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Cubs Prospect Perspective: Alexander Canario

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He’s better than he seemed at the time of his acquisition in the Kris Bryant trade.

Alexander Canario during Summer Camp with the Giants in July 2020
Photo by Bob Kupbens/Icon Sportswire via Getty Images

I have some screwy ideas. Some of the make sense, but I hold on to quite a few of them, whether they do or not. One of them is the “Five Minute Rule.” When the Cubs make a transaction, however major or minor, I like to take however long it takes to research the logic behind the trade, and fully assess what I see, or don’t see. As such, I have a rather immediate baseline on what I have perceived. Perhaps I’m a bit accurate.Perhaps I botch the entire thing. The next time a transaction happens, I assess my misfires (especially) and accuracies from before, and try to do better, this time. If 11 times out of 14, I loved the trade for the Cubs, and only six were good trades long-term, my view is clouded. Here is my look at Alexander Canario, with a focus on my quick look at him on trade day.

Alexander Canario, outfield

Born May 7, 2000. Monte Cristi, Dominican Republic
Signed by the Giants as an international free agent
Acquired by the Cubs in the Kris Bryant trade

On trade deadline day, deals were being made in rapid-fire order. Many involved the Cubs. Many involved team icons. Many of these trades were very unpopular. When I go into Five Minute Rule format, I try to locate what I can in a few minutes, and sort what does, or doesn’t, make sense. The Cubs were obviously punting 2021 on second down, which was going to be very unpopular. My task was to assess the incoming players, and if “this one” made sense.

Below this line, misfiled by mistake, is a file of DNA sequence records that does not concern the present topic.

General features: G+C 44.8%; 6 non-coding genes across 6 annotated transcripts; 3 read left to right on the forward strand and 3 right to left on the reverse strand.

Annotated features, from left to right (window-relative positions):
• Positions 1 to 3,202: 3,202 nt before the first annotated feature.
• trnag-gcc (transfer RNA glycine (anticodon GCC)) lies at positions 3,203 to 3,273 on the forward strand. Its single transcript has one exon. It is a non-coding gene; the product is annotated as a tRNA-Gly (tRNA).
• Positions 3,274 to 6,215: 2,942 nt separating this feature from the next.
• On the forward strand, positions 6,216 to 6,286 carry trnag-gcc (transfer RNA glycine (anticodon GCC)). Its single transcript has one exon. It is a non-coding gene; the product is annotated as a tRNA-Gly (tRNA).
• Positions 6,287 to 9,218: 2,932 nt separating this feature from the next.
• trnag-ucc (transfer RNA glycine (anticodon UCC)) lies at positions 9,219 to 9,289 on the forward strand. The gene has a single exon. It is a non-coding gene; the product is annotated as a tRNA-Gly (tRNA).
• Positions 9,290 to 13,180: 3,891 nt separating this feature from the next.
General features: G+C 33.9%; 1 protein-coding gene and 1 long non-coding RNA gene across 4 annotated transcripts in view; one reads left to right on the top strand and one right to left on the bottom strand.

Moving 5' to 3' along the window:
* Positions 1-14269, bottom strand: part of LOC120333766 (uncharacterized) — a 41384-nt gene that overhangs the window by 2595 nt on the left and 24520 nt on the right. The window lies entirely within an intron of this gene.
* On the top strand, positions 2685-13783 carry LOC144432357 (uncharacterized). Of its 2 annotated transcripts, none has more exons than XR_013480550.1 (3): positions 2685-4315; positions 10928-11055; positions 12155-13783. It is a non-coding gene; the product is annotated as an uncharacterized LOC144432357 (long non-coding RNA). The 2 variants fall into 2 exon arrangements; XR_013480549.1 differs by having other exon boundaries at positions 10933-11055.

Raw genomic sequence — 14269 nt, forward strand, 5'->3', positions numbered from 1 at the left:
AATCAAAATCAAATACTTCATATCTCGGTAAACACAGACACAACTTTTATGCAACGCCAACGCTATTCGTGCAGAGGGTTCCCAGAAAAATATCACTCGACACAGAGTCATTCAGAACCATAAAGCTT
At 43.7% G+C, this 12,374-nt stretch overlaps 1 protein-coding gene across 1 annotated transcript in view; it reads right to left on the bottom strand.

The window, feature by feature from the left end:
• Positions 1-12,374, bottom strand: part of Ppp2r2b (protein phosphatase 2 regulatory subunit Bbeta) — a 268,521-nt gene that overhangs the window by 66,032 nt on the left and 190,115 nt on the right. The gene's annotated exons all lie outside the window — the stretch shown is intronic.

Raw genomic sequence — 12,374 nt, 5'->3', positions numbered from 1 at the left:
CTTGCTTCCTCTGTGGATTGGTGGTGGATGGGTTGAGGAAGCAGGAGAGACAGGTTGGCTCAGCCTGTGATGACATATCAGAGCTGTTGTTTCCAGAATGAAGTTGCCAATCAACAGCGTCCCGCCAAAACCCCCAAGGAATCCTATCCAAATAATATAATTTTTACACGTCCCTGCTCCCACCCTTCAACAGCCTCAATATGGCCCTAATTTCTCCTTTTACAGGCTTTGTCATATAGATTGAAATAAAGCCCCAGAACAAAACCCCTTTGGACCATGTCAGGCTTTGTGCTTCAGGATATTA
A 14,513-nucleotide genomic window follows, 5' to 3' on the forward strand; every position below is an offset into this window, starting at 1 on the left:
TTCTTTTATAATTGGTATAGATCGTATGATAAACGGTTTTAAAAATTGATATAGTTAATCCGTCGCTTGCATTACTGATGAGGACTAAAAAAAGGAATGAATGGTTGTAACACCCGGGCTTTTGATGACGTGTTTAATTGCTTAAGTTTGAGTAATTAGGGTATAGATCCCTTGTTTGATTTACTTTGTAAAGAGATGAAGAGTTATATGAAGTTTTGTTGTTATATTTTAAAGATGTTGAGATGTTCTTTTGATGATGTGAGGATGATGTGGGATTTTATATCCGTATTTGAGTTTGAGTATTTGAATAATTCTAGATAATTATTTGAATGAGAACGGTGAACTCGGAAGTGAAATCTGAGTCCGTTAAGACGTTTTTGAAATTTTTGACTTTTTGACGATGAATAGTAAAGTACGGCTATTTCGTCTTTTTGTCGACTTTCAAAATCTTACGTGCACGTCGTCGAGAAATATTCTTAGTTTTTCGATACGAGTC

Canario was the higher ranked player, but my perusings at the Baseball Reference pages preferred the pitcher, Caleb Kilian. A very recent draft pick, Kilian had a fantastic strikeout/walk ratio, and a good ERA in Double-A, already. (This was well before his gem in the Arizona Fall League championship game.) Canario had been... okay in Low-A Ball. Where the Cubs already had more outfielders than outfield spots. Toss in that he was taking up a 40-man roster spot already? I was puzzled. Toss in an assessment of him being unplayable in center field, and my joy on Canario was muted.

The Cubs immediately promoting him to Advanced-A South Bend helped more than a little. That he seemed perfectly “minor league usable” in center field assisted, as well. What really helped was how he seemed to carry batting practice into games on occasion. Canario packs a punch into a rather aggressive swing. Sometimes, moving to a new organization stunts growth. Other times, it doesn’t.

As a Cubs prospect, he fanned 46 times in 42 games, with only 10 walks. If you want a hitter whose first thought with a runner on second and nobody out is to nudge a grounder to second to move up the runner? Canario might not be your guy. But if the scoreboard in left field is supposed to look like an inviting target? Canario serves as a really nice long-term one-two punch with Kilian. That he still has two option seasons left (or three if the lockout lasts too long) gives hope for him being useful in Wrigley, eventually.

I screwed up my early assessment of Canario. I still might have him wrong. I am much more forgiving of “Canario as a piece for Bryant” than I was in late July. As Bryant sounds unlikely to return to San Francisco, I hope Giants fans really enjoyed winning the West over advancing to the NLCS in 2021, because Canario and Kilian might have a future in Chicago.